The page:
Herbs are simply part of every good meal. How to plant herbs successfully (window sill, balcony, and bed) can be found here.
Growing your own herbs is back in trend. After all, herbs are the spice of life and should not be missing in any garden. If you don’t have enough space, you can easily grow your own herbs in the pot on the window sill or in the flower box on the balcony. We’ll tell you which herbs are suitable for which cultivation method and what else there is to consider.
Planting Herbs: A Step-by-Step Guide
Many herbs can be planted both in the pot and in the bed. The main differences are in care. Due to the smaller volume in the root ball, potted cultures must be watered more frequently. In the garden bed, on the other hand, you should pay particular attention to the correct location and suitable overwintering of the individual herbs. The regular removal of weeds also takes a lot of time in the garden bed. Those who aim for a quick harvest will in most cases prefer buying young plants to growing them from seeds. Since the pots are often deeply rooted, the young plants should then be planted out as quickly as possible.
Planting herbs properly:
- Loosen the subsoil with a suitable substrate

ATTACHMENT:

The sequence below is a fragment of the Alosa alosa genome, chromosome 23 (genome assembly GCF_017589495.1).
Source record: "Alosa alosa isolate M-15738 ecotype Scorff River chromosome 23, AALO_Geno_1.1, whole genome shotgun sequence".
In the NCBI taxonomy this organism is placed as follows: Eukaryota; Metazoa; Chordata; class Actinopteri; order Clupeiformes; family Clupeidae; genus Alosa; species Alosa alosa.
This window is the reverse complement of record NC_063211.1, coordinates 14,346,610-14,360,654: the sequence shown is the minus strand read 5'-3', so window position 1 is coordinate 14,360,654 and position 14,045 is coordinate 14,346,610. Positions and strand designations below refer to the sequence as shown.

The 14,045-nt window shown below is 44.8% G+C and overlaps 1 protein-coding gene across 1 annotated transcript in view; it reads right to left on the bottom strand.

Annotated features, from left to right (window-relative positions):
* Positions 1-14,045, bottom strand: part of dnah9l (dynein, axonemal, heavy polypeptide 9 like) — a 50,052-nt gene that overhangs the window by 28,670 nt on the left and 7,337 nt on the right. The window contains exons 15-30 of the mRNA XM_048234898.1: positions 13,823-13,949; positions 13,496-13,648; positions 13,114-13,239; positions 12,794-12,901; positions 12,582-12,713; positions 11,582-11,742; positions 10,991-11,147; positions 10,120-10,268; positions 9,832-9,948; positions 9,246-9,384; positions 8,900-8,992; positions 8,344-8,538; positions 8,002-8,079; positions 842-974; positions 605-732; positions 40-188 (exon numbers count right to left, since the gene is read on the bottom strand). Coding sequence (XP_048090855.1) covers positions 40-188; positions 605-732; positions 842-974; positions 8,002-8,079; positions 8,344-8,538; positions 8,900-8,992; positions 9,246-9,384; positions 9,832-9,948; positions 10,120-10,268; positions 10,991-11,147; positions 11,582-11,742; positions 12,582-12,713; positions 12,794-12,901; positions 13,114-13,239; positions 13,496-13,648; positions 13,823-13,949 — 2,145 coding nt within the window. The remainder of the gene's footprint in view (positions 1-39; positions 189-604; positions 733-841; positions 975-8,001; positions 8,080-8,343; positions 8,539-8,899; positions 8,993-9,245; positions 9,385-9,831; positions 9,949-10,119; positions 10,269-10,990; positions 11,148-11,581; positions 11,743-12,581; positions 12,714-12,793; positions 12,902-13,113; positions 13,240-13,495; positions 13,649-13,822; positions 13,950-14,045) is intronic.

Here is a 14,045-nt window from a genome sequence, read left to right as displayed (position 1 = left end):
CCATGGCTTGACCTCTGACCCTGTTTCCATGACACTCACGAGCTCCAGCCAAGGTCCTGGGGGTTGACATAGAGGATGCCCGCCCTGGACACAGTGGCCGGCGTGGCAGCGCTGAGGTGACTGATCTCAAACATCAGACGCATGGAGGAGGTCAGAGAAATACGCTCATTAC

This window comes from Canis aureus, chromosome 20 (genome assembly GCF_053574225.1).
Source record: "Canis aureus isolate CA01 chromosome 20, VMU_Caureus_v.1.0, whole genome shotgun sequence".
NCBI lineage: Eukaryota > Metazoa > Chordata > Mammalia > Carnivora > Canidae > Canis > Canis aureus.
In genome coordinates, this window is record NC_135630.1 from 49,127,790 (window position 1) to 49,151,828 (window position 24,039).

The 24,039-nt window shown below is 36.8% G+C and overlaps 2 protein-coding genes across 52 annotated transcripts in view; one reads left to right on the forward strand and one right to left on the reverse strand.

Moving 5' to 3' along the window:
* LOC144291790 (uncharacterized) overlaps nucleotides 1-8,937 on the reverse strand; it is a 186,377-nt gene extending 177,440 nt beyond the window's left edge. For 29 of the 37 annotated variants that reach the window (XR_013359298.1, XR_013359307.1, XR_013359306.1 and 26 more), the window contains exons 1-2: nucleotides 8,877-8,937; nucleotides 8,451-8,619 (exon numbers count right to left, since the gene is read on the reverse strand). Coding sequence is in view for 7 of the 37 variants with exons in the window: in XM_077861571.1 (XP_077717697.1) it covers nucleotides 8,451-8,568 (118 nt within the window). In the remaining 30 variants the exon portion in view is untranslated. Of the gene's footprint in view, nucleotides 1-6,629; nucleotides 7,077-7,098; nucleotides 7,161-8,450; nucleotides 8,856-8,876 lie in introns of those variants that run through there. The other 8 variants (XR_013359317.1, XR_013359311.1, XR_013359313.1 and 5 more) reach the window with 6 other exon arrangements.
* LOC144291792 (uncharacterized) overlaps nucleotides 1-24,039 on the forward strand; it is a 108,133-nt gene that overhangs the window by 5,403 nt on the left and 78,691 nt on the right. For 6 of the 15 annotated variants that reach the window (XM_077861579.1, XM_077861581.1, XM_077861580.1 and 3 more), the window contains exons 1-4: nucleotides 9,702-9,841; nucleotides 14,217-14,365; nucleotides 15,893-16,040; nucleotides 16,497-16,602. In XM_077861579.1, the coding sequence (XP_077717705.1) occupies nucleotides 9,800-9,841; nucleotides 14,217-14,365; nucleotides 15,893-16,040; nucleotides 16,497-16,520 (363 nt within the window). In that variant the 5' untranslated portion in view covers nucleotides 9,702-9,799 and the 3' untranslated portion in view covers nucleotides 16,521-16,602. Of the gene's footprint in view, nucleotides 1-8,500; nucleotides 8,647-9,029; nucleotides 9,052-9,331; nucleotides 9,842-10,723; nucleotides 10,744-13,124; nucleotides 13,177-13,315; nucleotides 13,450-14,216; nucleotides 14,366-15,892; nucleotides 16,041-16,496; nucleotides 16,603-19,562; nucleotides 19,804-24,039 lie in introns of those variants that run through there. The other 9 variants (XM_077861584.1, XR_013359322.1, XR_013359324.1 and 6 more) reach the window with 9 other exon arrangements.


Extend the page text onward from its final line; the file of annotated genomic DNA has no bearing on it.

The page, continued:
- Dig a hole to a sufficient depth – the base should be at ground level after casting
- Remove the plant from the pot and place it in the hole
- Fill up with fine soil
- Pour immediately
The choice of herbs
Herbs can be roughly divided into annual and perennial plants. In addition, however, each herb has different requirements for its location. We will show you what you need to consider when planting the individual herbs and which species go well together.
From a botanical point of view, plants are considered annual if they reproduce only once in a continuous vegetation period and then die. However, some of our plants are “annual” due to the lack of winter hardiness or the fact that they are bred for high yields. Annual herbs include dill ( Anethum graveolens ), chamomile ( Matricaria chamomilla ), coriander ( Coriandrum sativum ), borage ( Borago Officinalis ), and nasturtium ( Tropaeolum majus ).
A common rule of thumb is that annual and perennial herbs should rather be left to themselves and not be put together. From a work point of view, this makes perfect sense, because many short-lived species prefer an annual change of location. But it is more important to pay attention to whether the neighboring cultivation is possible because of a possible increased susceptibility to diseases or because of growth-inhibiting intolerances.